Tim Cornwell: Award-winning art in the starting blocks
OUR very own artistic Olympics kick off this week and I’m wondering who the medal contenders will be. One has to say that on current form there’s a better chance of the home teams picking up a few golds.
Next week sees the kick-off of the Edinburgh big leagues, including the Edinburgh Art Festival and the Fringe. Among the Fringe venues Team Underbelly looks like a strong contender this year in the medal league, but Team Northern Stage at St Stephen’s Church is a promising newcomer.
The festivals have fewer countries represented than the Olympics, but what they miss in numbers they make up for in cultural back story. There’s usually more to say about them than the BBC’s Olympics now-famous commentary on the team from Kyrgyzstan – “one of only four countries whose name contains a single vowel”.
Asian countries seem to dominate the badminton at the Olympics – it’s the game I currently play, very badly, a bit of a geeky sport frankly, but totally addictive on the BBC’s excellent multi-channel internet coverage, where you can mostly escape the dreary (and so frequently disappointed) jingoism of the main channels.
They’re also here in force in Edinburgh. Difference/Likeness, for example, a group performing here late in August, feature Korean women actors in their thirties with two productions, The Utopia, and The Clothes.
“The Utopia is story about follow the journey of refugees escaping North Korea,” declares their press release. “And The Clothes is a story from the Korean woman’s deep sorrow who lost love in evitable history. All stories begin Korea war. It was really sad history and we will express that sorrow by Korean Young woman’s eyes.”
The Japanese offerings range from some popular comedians to Fukushima – A Silent Prayer of Poetry. It’s a theatre group of UK and Japanese volunteers aiming to raise funds and awareness for the victims of the Fukushima nuclear disaster after Japan’s earthquake, based on the poetry of Japanese teacher Ryoichi Wago, who wrote Twitter verses about his experiences living in Fukushima City.
None of them, of course, can hold a candle to the Bangkok Ladyboys, who for years now have dominated the festivals hustings, catering to an seemingly unending stream of young farmers’ associations looking for a good time on the Meadows.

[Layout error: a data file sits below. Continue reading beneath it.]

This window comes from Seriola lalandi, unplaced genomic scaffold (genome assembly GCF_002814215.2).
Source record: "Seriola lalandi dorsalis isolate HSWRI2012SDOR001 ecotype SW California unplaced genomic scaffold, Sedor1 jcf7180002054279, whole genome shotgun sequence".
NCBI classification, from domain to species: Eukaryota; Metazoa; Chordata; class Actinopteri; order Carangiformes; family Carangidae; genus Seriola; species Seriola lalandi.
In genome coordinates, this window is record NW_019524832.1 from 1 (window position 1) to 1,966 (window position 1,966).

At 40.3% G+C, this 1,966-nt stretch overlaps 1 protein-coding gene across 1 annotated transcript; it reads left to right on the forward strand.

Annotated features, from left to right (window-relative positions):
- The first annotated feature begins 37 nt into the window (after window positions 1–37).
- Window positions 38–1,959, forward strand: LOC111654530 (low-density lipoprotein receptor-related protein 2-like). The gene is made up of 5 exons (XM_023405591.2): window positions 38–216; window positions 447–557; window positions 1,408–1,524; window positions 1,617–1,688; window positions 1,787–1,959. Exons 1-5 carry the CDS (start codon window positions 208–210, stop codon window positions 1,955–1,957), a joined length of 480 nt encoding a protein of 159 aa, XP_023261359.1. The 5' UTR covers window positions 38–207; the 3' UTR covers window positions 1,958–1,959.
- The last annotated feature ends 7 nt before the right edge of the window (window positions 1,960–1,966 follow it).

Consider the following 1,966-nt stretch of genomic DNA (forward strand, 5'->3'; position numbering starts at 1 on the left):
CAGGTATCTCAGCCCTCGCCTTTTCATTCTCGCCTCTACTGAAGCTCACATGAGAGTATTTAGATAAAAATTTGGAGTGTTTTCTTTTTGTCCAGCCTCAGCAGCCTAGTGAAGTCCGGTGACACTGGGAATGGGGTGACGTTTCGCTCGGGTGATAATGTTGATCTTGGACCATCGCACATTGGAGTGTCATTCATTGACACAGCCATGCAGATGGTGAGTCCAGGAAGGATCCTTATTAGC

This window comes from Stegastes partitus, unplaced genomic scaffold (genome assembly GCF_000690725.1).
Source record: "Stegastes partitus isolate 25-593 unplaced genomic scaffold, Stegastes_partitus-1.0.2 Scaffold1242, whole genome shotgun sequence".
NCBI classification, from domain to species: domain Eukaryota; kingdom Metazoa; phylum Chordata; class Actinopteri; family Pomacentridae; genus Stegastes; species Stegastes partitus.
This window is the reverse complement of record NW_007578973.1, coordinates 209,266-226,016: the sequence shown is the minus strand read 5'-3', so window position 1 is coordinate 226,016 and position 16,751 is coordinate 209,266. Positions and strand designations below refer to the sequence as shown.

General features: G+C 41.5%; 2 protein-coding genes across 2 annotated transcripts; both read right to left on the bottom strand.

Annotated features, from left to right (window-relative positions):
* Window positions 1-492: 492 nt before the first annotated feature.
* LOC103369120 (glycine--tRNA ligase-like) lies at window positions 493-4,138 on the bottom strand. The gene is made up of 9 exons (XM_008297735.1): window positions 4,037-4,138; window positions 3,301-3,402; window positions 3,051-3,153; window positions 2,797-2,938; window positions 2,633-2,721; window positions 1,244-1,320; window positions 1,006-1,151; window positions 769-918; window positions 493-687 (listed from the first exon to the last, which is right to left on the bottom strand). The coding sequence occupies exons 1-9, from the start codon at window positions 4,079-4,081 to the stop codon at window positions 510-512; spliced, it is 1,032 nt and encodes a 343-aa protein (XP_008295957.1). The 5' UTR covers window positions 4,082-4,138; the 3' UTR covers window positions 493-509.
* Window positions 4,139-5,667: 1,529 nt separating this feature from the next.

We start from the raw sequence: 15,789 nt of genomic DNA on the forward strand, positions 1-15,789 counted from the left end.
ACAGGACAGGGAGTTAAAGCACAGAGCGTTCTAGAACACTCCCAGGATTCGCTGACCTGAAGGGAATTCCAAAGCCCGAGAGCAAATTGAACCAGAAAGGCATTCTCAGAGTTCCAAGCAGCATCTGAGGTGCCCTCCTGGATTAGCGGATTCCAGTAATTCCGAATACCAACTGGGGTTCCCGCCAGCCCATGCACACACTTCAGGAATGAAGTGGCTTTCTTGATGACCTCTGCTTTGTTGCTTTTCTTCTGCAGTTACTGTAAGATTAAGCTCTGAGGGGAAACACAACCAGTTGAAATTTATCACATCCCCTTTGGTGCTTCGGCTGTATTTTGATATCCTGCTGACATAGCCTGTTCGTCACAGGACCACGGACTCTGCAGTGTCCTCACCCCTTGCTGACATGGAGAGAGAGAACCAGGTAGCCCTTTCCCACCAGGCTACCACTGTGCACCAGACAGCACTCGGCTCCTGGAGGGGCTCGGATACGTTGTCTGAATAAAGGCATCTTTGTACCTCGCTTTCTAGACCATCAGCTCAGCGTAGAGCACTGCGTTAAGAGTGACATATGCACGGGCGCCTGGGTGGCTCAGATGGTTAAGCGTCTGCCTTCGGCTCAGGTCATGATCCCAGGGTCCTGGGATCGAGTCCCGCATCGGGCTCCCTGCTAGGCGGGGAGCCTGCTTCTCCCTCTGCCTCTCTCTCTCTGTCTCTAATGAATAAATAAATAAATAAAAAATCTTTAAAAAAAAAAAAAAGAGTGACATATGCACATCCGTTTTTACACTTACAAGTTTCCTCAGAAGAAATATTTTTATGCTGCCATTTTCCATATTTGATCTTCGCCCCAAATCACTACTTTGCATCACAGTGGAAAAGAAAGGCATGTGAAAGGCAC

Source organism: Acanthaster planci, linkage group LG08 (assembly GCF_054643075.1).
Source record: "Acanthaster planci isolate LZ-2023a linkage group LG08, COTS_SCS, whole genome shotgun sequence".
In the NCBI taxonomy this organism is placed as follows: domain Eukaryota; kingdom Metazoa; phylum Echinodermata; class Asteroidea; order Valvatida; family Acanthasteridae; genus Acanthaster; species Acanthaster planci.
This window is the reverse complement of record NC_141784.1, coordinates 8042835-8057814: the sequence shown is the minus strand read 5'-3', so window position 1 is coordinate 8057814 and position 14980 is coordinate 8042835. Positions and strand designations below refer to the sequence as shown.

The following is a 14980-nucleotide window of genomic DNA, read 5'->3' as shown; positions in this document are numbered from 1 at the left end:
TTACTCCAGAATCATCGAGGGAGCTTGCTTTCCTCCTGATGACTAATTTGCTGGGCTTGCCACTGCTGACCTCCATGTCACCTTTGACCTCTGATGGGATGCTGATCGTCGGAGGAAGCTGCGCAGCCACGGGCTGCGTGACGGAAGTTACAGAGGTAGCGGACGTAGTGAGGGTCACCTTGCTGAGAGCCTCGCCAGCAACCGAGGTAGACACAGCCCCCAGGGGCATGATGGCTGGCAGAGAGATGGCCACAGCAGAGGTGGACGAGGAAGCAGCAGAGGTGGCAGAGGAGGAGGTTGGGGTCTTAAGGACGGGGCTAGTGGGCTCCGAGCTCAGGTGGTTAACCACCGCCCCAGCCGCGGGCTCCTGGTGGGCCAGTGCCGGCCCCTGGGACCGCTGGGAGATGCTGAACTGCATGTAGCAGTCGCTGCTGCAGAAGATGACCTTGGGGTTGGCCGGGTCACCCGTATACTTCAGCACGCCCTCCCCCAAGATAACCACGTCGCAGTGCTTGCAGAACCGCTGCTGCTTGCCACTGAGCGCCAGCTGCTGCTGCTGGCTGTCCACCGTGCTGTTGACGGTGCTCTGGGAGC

Edinburgh already offers loads of awards. The Scotsman’s own Fringe First awards are the equivalent of Olympic gold, of course, but there are also the Edinburgh Comedy Awards, and a host of other trophies, large and small, not least the numbers of stars in reviews.
It will have those days, a bit like the road race, when the big set-pieces go belly-up, and there’ll be plenty of post-mortems for those too. It will boast the bold and frankly bizarre, with the fake turf in George Square standing in for Danny Boyle’s green and pleasant land at the Olympic opening ceremony.
Even as I write this column – looking for those contorted Olympics metaphors – comes this morning’s press offering from Summerhall, the transformed Dick Vet building, the former veterinary studies site, which is now to the Fringe as the velodrome is to the Olympics site.
“Artists go Balls to the Wall,” it says, though squash is not yet an Olympic sport. Part of the Edinburgh Art Festival, under the excuse of raising awareness of testicular cancer, a group of artists have produced a series of colourful prints that look a bit like Rorschach tests, “using there manhood” (sic). I’ll leave the rest – along with the grammatical errors – to your imagination.
Hot on the heels of this revelation comes a note from Cristian and Marta Ceresoli. “Really sorry if we’re bothering you in any way, you’ll have already received from our press agent something concerning The S**t, of course.” My asterisks, not theirs: in Italian the show’s title is La Merda, and a glance at Marta Ceresoli’s powerful (and by the way, completely naked) performance on YouTube, suggests it could well carry its Italian success into Edinburgh.
Interestingly, it does not appear to be part of the official Italian delegation, which will be unveiling its wares with seven shows in Italy@theFringe this week.
But it promises to knock the socks off beach volleyball.
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Weather for Edinburgh
Sunday 26 May 2013
Temperature: 9 C to 16 C
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